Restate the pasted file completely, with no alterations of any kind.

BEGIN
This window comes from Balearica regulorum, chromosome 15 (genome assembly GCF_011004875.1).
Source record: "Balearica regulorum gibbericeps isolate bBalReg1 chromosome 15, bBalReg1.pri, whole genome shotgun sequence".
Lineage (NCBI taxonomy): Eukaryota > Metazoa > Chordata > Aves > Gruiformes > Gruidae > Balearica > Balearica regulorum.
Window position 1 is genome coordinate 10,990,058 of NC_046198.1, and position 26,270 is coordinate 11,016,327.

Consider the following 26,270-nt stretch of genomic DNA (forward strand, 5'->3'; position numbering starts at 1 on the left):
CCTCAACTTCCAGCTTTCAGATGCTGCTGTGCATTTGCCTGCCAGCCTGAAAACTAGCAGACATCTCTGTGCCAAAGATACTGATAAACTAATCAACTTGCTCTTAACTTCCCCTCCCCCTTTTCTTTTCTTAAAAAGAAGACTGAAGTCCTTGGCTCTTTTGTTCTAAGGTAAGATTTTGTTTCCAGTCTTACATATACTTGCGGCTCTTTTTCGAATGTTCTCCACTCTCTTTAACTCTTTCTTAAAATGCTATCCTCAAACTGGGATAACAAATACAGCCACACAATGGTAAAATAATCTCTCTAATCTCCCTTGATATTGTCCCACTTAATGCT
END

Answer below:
This window comes from Balearica regulorum, chromosome 15 (genome assembly GCF_011004875.1).
Source record: "Balearica regulorum gibbericeps isolate bBalReg1 chromosome 15, bBalReg1.pri, whole genome shotgun sequence".
Lineage (NCBI taxonomy): Eukaryota > Metazoa > Chordata > Aves > Gruiformes > Gruidae > Balearica > Balearica regulorum.
Window position 1 is genome coordinate 10,990,058 of NC_046198.1, and position 26,270 is coordinate 11,016,327.

Consider the following 26,270-nt stretch of genomic DNA (forward strand, 5'->3'; position numbering starts at 1 on the left):
CCTCAACTTCCAGCTTTCAGATGCTGCTGTGCATTTGCCTGCCAGCCTGAAAACTAGCAGACATCTCTGTGCCAAAGATACTGATAAACTAATCAACTTGCTCTTAACTTCCCCTCCCCCTTTTCTTTTCTTAAAAAGAAGACTGAAGTCCTTGGCTCTTTTGTTCTAAGGTAAGATTTTGTTTCCAGTCTTACATATACTTGCGGCTCTTTTTCGAATGTTCTCCACTCTCTTTAACTCTTTCTTAAAATGCTATCCTCAAACTGGGATAACAAATACAGCCACACAATGGTAAAATAATCTCTCTAATCTCCCTTGATATTGTCCCACTTAATGCT